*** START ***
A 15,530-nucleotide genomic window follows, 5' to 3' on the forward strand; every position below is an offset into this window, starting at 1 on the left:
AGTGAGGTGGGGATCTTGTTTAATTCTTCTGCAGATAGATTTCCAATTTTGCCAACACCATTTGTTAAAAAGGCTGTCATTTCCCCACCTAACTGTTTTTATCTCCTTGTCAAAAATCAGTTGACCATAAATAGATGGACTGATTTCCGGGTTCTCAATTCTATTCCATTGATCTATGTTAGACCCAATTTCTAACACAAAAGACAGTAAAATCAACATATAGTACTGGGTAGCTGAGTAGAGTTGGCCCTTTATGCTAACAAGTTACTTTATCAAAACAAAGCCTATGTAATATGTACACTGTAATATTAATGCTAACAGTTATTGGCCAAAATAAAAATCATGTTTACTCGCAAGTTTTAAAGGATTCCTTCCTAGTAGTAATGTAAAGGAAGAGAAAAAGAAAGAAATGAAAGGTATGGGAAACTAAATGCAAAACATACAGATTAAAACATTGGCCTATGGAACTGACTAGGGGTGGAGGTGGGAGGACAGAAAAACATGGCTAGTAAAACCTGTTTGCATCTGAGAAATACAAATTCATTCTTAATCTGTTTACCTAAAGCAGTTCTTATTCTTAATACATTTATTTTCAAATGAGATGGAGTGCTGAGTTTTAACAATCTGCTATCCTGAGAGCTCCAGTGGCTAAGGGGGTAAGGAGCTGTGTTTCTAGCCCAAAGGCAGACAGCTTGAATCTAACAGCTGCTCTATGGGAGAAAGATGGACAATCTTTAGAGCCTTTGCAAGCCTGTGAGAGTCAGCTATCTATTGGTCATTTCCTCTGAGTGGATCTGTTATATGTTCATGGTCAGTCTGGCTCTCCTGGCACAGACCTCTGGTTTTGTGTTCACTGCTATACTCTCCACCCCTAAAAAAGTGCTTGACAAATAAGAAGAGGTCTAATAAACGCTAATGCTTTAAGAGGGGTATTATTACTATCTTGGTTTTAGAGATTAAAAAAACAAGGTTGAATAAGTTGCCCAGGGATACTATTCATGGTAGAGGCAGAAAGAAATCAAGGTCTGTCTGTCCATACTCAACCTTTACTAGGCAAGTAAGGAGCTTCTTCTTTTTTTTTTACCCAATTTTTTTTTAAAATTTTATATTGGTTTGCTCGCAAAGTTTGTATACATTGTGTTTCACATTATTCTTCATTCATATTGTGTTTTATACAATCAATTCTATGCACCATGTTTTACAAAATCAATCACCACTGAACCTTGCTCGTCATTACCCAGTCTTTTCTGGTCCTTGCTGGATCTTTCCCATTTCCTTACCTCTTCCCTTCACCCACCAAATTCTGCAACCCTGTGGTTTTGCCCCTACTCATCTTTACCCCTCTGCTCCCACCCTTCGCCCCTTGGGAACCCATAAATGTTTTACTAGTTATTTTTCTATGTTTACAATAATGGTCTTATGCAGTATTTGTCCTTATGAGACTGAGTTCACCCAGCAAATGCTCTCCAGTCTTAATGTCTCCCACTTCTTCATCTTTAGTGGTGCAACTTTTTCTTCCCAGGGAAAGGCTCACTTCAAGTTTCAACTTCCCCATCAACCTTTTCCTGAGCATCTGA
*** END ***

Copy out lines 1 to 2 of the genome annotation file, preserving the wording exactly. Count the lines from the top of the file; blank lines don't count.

A 15,530-nucleotide genomic window follows, 5' to 3' on the forward strand; every position below is an offset into this window, starting at 1 on the left:
AGTGAGGTGGGGATCTTGTTTAATTCTTCTGCAGATAGATTTCCAATTTTGCCAACACCATTTGTTAAAAAGGCTGTCATTTCCCCACCTAACTGTTTTTATCTCCTTGTCAAAAATCAGTTGACCATAAATAGATGGACTGATTTCCGGGTTCTCAATTCTATTCCATTGATCTATGTTAGACCCAATTTCTAACACAAAAGACAGTAAAATCAACATATAGTACTGGGTAGCTGAGTAGAGTTGGCCCTTTATGCTAACAAGTTACTTTATCAAAACAAAGCCTATGTAATATGTACACTGTAATATTAATGCTAACAGTTATTGGCCAAAATAAAAATCATGTTTACTCGCAAGTTTTAAAGGATTCCTTCCTAGTAGTAATGTAAAGGAAGAGAAAAAGAAAGAAATGAAAGGTATGGGAAACTAAATGCAAAACATACAGATTAAAACATTGGCCTATGGAACTGACTAGGGGTGGAGGTGGGAGGACAGAAAAACATGGCTAGTAAAACCTGTTTGCATCTGAGAAATACAAATTCATTCTTAATCTGTTTACCTAAAGCAGTTCTTATTCTTAATACATTTATTTTCAAATGAGATGGAGTGCTGAGTTTTAACAATCTGCTATCCTGAGAGCTCCAGTGGCTAAGGGGGTAAGGAGCTGTGTTTCTAGCCCAAAGGCAGACAGCTTGAATCTAACAGCTGCTCTATGGGAGAAAGATGGACAATCTTTAGAGCCTTTGCAAGCCTGTGAGAGTCAGCTATCTATTGGTCATTTCCTCTGAGTGGATCTGTTATATGTTCATGGTCAGTCTGGCTCTCCTGGCACAGACCTCTGGTTTTGTGTTCACTGCTATACTCTCCACCCCTAAAAAAGTGCTTGACAAATAAGAAGAGGTCTAATAAACGCTAATGCTTTAAGAGGGGTATTATTACTATCTTGGTTTTAGAGATTAAAAAAACAAGGTTGAATAAGTTGCCCAGGGATACTATTCATGGTAGAGGCAGAAAGAAATCAAGGTCTGTCTGTCCATACTCAACCTTTACTAGGCAAGTAAGGAGCTTCTTCTTTTTTTTTTACCCAATTTTTTTTTAAAATTTTATATTGGTTTGCTCGCAAAGTTTGTATACATTGTGTTTCACATTATTCTTCATTCATATTGTGTTTTATACAATCAATTCTATGCACCATGTTTTACAAAATCAATCACCACTGAACCTTGCTCGTCATTACCCAGTCTTTTCTGGTCCTTGCTGGATCTTTCCCATTTCCTTACCTCTTCCCTTCACCCACCAAATTCTGCAACCCTGTGGTTTTGCCCCTACTCATCTTTACCCCTCTGCTCCCACCCTTCGCCCCTTGGGAACCCATAAATGTTTTACTAGTTATTTTTCTATGTTTACAATAATGGTCTTATGCAGTATTTGTCCTTATGAGACTGAGTTCACCCAGCAAATGCTCTCCAGTCTTAATGTCTCCCACTTCTTCATCTTTAGTGGTGCAACTTTTTCTTCCCAGGGAAAGGCTCACTTCAAGTTTCAACTTCCCCATCAACCTTTTCCTGAGCATCTGA